(MIAMI, June 4, 2013) - Three of PortMiami's original gantry cranes sailed from the port today and are in transit to the Santa Marta International Terminal Company, located on the banks of the Magdalena River in Barranquilla, Colombia. The cranes are scheduled to be at sea for approximately three weeks before arriving in Barranquilla in late June.
The three cranes, manufactured in Germany, were the first gantry cranes installed at PortMiami in 1983. Since their arrival more than thirty years ago, they have serviced thousands of ships and moved millions of containers during their time at PortMiami.
PortMiami officials are pleased that these cranes have found a new home in Colombia, one of its largest trading partners. The arrival of the cranes symbolizes the close relationship PortMiami has with Barranquilla, a city with which Miami has been connected historically and geographically for years. Now, with the transfer of these cranes, the two locations are even more solidly linked as partners in trade. The arrival of the arrival cranes will allow Barranquilla to increase capacity and support the growing of bi-lateral trade in the region.
The departure of the cranes coincides with the one year anniversary of the successful implementation of the Free-Trade Agreement between Colombia and the U.S., which has helped increased U.S. exports to Colombia by 20% in the last year.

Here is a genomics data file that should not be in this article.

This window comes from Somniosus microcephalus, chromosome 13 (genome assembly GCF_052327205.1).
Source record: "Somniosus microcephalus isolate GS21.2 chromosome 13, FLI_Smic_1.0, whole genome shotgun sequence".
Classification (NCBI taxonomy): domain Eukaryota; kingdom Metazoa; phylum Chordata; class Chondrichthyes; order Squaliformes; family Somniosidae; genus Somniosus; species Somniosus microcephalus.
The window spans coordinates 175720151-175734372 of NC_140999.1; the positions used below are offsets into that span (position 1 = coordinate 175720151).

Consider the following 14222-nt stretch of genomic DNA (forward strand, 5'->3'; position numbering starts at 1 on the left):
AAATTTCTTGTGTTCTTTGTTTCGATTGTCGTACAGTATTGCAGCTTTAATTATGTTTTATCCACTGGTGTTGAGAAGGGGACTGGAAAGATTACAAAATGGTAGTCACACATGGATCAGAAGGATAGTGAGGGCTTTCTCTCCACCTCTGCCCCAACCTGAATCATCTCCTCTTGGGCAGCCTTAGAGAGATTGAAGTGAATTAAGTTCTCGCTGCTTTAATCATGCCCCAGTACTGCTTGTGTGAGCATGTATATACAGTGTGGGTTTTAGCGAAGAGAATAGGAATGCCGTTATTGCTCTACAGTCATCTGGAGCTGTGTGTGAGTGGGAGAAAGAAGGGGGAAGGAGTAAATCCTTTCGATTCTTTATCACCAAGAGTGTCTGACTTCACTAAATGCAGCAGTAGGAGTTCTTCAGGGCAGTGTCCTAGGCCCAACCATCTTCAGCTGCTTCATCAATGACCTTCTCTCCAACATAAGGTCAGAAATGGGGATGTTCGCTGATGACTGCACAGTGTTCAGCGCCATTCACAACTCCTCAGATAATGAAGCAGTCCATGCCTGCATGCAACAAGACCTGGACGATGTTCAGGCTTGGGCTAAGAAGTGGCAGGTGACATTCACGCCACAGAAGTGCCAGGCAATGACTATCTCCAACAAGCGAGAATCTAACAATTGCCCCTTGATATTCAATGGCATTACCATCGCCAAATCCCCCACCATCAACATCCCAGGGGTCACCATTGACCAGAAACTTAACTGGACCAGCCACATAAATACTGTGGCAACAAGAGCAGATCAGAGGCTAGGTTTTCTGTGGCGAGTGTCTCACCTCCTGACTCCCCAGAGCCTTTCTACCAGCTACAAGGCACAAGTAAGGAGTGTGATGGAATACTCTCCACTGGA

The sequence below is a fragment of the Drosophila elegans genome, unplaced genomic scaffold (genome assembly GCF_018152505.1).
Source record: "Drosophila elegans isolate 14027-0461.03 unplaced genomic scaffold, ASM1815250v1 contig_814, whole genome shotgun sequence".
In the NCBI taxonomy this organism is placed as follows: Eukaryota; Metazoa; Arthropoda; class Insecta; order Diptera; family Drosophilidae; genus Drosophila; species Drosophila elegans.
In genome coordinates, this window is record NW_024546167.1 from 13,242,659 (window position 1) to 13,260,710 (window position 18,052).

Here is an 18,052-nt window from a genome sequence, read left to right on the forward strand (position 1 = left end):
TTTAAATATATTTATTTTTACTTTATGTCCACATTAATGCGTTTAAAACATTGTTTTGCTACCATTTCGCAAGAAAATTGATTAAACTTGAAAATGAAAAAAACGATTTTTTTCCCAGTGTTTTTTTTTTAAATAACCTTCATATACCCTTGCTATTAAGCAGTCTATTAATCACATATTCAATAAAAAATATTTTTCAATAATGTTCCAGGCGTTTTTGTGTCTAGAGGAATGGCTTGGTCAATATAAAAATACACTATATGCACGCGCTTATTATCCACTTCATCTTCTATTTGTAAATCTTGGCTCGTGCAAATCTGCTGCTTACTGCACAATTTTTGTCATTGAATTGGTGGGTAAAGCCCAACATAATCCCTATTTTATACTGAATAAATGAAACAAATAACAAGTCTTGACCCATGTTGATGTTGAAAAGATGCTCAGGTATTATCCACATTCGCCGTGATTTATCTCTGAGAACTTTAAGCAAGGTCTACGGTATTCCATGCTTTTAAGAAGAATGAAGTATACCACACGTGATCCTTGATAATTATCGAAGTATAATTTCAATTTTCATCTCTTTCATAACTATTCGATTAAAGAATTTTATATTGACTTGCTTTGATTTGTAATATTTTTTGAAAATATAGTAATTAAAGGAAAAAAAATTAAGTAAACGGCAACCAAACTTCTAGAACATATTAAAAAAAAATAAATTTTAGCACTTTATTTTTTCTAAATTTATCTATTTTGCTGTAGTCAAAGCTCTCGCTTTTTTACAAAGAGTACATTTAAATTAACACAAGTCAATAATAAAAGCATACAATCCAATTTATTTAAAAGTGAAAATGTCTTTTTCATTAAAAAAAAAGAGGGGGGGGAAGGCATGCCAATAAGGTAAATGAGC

"This transfer of infrastructure will help support the growth of imports and exports between PortMiami and Colombia, one of our major trading partners," said PortMiami Director Bill Johnson. "We're glad the cranes will be put to good use and hope it will assist us to continue to grow as partners in trade."
The crane's departure leaves room for the arrival of four new Super post-Panamax cranes that are scheduled to arrive at the Port this summer. The new cranes are part of PortMiami's $2 billion in infrastructure improvements, preparing the port for the opening of the expanded Panama Canal in 2015. In addition to the new cranes, PortMiami is dredging the main channel to -50/52 feet, constructing a four-lane port tunnel, and establishing modern on-dock rail that will link PortMiami directly to the U.S. rail system will support efforts for PortMiami to double cargo throughput and create 33,000 new jobs over the next decade.
PortMiami is among America's busiest ports and recognized across the globe with the dual distinction of being the Cruise Capital of the World and the Cargo Gateway of the Americas. PortMiami contributes more than $27 billion annually to the South Florida economy and helps provide direct and indirect employment for more than 207,000.